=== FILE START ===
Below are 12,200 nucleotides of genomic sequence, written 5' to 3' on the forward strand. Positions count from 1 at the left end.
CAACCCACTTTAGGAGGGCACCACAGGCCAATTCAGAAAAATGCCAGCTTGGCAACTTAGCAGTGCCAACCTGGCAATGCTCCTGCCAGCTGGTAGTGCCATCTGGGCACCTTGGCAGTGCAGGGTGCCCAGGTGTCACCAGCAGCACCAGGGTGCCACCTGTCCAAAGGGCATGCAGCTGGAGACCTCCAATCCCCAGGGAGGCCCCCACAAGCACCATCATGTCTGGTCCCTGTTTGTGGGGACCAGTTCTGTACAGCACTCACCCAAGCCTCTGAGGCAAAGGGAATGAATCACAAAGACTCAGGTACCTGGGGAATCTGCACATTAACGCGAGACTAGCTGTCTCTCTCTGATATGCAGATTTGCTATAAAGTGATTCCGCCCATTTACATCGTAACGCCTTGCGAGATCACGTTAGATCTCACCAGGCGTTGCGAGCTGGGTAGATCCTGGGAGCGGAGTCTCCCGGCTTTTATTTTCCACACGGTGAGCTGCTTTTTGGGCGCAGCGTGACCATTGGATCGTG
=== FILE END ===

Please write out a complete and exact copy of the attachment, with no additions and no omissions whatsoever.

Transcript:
Below are 12,200 nucleotides of genomic sequence, written 5' to 3' on the forward strand. Positions count from 1 at the left end.
CAACCCACTTTAGGAGGGCACCACAGGCCAATTCAGAAAAATGCCAGCTTGGCAACTTAGCAGTGCCAACCTGGCAATGCTCCTGCCAGCTGGTAGTGCCATCTGGGCACCTTGGCAGTGCAGGGTGCCCAGGTGTCACCAGCAGCACCAGGGTGCCACCTGTCCAAAGGGCATGCAGCTGGAGACCTCCAATCCCCAGGGAGGCCCCCACAAGCACCATCATGTCTGGTCCCTGTTTGTGGGGACCAGTTCTGTACAGCACTCACCCAAGCCTCTGAGGCAAAGGGAATGAATCACAAAGACTCAGGTACCTGGGGAATCTGCACATTAACGCGAGACTAGCTGTCTCTCTCTGATATGCAGATTTGCTATAAAGTGATTCCGCCCATTTACATCGTAACGCCTTGCGAGATCACGTTAGATCTCACCAGGCGTTGCGAGCTGGGTAGATCCTGGGAGCGGAGTCTCCCGGCTTTTATTTTCCACACGGTGAGCTGCTTTTTGGGCGCAGCGTGACCATTGGATCGTG